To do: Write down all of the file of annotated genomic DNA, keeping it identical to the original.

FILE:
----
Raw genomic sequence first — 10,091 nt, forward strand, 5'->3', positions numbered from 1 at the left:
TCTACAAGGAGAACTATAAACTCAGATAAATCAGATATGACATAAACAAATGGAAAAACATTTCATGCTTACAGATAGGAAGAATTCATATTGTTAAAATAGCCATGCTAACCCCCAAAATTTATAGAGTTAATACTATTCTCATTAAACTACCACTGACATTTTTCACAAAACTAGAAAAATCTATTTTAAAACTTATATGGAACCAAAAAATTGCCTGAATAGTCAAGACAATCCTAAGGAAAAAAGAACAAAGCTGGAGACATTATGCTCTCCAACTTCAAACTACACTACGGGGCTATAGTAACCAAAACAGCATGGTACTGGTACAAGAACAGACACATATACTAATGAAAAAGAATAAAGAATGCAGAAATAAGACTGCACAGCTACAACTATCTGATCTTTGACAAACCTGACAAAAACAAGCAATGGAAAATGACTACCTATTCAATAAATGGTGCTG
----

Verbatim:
Raw genomic sequence first — 10,091 nt, forward strand, 5'->3', positions numbered from 1 at the left:
TCTACAAGGAGAACTATAAACTCAGATAAATCAGATATGACATAAACAAATGGAAAAACATTTCATGCTTACAGATAGGAAGAATTCATATTGTTAAAATAGCCATGCTAACCCCCAAAATTTATAGAGTTAATACTATTCTCATTAAACTACCACTGACATTTTTCACAAAACTAGAAAAATCTATTTTAAAACTTATATGGAACCAAAAAATTGCCTGAATAGTCAAGACAATCCTAAGGAAAAAAGAACAAAGCTGGAGACATTATGCTCTCCAACTTCAAACTACACTACGGGGCTATAGTAACCAAAACAGCATGGTACTGGTACAAGAACAGACACATATACTAATGAAAAAGAATAAAGAATGCAGAAATAAGACTGCACAGCTACAACTATCTGATCTTTGACAAACCTGACAAAAACAAGCAATGGAAAATGACTACCTATTCAATAAATGGTGCTG